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About Dyslexia

WHAT IS DYSLEXIA

Dyslexia Ghana

It is a specific learning difficulty that mainly affects the development of literacy and language related skills. It is likely to be present at birth and to be life-long in its effects. It is characterized by difficulties with phonological processing, rapid naming, working memory, processing speed, and the automatic development of skills that may not match up to an individual's other cognitive abilities. It tends to be resistant to conventional teaching methods, but its effect can be mitigated by appropriately specific intervention, including the application of information technology and supportive counseling. (The British Dyslexia Association)

MORE ON DYSLEXIA

Dyslexia is a specific learning difficulty that mainly affects reading and spelling. Dyslexia is characterized by difficulties in processing word-sounds and by weaknesses in short-term verbal memory; its effects may be seen in spoken language as well as written language. The current evidence suggests that these difficulties arise from inefficiencies in language-processing areas in the left hemisphere of the brain which, in turn, appear to be linked to genetic differences.

Dyslexia is life-long, but its effects can be minimised by targeted literacy intervention, technological support and adaptations to ways of working and learning. Dyslexia is not related to intelligence, race or social background. Dyslexia varies in severity and often occurs alongside other specific learning difficulties, such as Dyspraxia or Attention Deficit Disorder, resulting in variation in the degree and nature of individuals' strengths and weaknesses.

KEY FACTS...

Dyslexia Ghana

Dyslexia is a specific learning difficulty, mainly affecting reading and spelling. About 10% of the population are affected by dyslexia to some degree.

Dyslexia tends to run in families; it is known that there are several genes that contribute to a genetic risk of dyslexia. Brain scanning studies suggest that, in dyslexic people, the connections between different language areas of the brain do not work as efficiently as they should. However, these differences are not linked to intelligence, and there is evidence that many dyslexic people have strengths and ability in tasks that involve creative and visually-based thinking.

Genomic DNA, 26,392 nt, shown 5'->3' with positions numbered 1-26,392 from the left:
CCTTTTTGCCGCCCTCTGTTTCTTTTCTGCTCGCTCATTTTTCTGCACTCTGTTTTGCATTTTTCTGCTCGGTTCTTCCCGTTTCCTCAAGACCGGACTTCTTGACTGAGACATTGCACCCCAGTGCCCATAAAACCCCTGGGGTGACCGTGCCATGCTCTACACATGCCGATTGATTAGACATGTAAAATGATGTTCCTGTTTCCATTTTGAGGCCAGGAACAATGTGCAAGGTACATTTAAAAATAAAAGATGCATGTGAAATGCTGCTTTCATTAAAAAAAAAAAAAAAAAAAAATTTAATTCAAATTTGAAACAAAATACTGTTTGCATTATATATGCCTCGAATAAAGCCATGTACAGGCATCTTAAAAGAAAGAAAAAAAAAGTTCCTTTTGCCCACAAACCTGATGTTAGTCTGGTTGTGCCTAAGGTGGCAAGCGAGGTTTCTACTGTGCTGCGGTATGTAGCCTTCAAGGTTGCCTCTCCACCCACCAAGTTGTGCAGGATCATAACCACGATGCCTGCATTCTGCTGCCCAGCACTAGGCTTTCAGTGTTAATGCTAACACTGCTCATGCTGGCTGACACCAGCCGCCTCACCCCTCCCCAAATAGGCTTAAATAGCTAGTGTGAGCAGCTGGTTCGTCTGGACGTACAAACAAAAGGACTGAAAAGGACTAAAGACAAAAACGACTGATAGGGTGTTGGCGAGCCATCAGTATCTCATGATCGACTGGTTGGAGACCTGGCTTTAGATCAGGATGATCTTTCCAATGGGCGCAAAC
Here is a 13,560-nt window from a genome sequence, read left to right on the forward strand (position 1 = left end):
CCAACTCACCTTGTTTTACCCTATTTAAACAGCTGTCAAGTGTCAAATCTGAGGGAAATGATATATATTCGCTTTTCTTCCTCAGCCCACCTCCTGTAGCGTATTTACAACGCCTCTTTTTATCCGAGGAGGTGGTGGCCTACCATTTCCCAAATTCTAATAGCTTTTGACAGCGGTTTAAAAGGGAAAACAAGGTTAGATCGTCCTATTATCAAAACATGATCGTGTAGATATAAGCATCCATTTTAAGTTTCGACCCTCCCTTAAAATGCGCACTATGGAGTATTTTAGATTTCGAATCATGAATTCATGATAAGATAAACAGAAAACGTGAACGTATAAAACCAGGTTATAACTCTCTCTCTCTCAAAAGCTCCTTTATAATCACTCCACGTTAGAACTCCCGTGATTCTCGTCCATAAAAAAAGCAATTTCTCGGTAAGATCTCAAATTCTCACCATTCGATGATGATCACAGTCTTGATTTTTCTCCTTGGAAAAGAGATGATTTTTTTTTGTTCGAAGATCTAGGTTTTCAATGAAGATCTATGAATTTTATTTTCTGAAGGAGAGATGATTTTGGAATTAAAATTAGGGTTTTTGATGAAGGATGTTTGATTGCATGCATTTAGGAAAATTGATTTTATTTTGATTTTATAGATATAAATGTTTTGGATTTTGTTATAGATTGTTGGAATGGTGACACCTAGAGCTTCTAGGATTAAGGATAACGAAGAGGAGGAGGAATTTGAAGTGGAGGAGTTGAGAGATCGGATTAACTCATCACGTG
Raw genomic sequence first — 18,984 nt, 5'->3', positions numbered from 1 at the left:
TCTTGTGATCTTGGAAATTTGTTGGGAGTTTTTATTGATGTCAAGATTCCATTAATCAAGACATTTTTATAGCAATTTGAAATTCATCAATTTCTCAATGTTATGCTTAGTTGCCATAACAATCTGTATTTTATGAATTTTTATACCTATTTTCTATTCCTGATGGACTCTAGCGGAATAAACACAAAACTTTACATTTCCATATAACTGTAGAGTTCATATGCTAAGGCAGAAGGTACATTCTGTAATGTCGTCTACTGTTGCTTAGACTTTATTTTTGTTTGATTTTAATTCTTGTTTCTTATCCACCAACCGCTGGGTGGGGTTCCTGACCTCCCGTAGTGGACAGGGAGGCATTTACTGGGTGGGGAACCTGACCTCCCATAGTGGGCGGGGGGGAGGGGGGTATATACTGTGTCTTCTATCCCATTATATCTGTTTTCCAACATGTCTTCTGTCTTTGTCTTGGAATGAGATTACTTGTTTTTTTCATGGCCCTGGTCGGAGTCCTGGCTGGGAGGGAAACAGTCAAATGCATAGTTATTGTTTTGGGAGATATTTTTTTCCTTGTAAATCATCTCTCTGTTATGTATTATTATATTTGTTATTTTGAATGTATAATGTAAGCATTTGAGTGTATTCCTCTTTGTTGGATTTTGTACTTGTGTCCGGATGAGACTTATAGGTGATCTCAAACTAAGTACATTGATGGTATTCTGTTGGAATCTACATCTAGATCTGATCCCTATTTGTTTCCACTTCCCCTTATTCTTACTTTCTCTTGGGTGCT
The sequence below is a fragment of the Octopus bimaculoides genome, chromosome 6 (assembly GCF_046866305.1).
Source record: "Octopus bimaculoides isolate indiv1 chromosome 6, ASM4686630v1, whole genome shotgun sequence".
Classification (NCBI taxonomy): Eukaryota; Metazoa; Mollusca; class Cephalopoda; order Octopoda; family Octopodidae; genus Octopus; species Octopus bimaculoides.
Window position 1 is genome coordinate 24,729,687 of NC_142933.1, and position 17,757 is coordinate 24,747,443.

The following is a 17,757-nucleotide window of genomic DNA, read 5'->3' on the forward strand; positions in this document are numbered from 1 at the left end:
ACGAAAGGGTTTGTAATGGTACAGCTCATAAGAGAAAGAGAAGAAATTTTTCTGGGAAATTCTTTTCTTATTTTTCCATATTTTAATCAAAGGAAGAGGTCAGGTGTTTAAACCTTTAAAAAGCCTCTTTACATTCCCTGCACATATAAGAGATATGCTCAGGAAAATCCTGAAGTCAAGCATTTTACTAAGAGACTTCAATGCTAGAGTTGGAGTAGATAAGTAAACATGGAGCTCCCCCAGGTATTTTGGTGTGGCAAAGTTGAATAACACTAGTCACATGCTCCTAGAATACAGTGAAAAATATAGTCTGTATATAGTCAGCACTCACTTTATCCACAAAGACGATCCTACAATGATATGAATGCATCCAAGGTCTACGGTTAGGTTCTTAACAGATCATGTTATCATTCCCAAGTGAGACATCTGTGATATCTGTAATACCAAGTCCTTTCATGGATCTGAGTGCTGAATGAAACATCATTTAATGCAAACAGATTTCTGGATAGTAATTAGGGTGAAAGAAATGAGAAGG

Dyslexic people usually find it difficult to analyse and work with the sounds of spoken words, and many have difficulties with short-term memory, sequencing and organisation. This means that it is more difficult for them to learn how spoken sounds map onto letters, which affects the ability to spell and the ability to decode or ‘sound out’ words. Although many dyslexic people can learn to use phonic, decoding, skills they typically need a great deal of instruction, and they often never reach a stage where these skills are fully automatic.

Dyslexia tends to run in families; it is known that there are several genes that contribute to a genetic risk of dyslexia. Brain scanning studies suggest that, in dyslexic people, the connections between different language areas of the brain do not work as efficiently as they should. However, these differences are not linked to intelligence, and there is evidence that many dyslexic people have strengths and abilities in tasks that involve creative and visually-based thinking

The degree to which dyslexia causes problems, in learning and in everyday life, depends on many factors. These include the severity of the dyslexia, the other strengths and abilities that a person has, and the kind of teaching and support they may have been given.

Dyslexia need not be a barrier to achievement and success if it is properly recognized within society, and steps are taken to provide suitable teaching and training along with compensatory strategies and resources. (www.dyslexiaaction.org.uk)